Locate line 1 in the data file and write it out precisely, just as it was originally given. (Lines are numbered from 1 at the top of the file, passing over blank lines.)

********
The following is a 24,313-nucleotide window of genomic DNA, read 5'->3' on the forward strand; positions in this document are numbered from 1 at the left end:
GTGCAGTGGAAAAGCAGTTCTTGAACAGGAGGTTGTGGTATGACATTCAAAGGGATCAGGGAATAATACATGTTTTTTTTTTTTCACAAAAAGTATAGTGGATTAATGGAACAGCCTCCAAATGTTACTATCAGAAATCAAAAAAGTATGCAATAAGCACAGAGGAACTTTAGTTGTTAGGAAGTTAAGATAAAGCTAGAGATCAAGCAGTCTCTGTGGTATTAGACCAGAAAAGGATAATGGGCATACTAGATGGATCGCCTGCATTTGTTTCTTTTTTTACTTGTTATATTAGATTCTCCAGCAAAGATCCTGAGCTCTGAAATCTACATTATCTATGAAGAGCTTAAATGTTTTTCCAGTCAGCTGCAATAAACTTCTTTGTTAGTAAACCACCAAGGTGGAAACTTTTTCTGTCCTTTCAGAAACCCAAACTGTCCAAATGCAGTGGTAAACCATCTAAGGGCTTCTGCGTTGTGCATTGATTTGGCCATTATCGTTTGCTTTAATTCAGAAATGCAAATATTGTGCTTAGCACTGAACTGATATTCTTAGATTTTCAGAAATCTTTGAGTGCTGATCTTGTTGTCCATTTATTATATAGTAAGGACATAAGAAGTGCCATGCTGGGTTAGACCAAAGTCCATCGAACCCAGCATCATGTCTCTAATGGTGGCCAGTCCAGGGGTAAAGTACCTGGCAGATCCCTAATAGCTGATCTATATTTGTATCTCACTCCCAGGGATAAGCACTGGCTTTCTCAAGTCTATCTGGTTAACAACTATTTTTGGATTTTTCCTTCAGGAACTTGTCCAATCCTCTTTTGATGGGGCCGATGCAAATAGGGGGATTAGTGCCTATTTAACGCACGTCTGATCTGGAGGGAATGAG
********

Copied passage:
The following is a 24,313-nucleotide window of genomic DNA, read 5'->3' on the forward strand; positions in this document are numbered from 1 at the left end: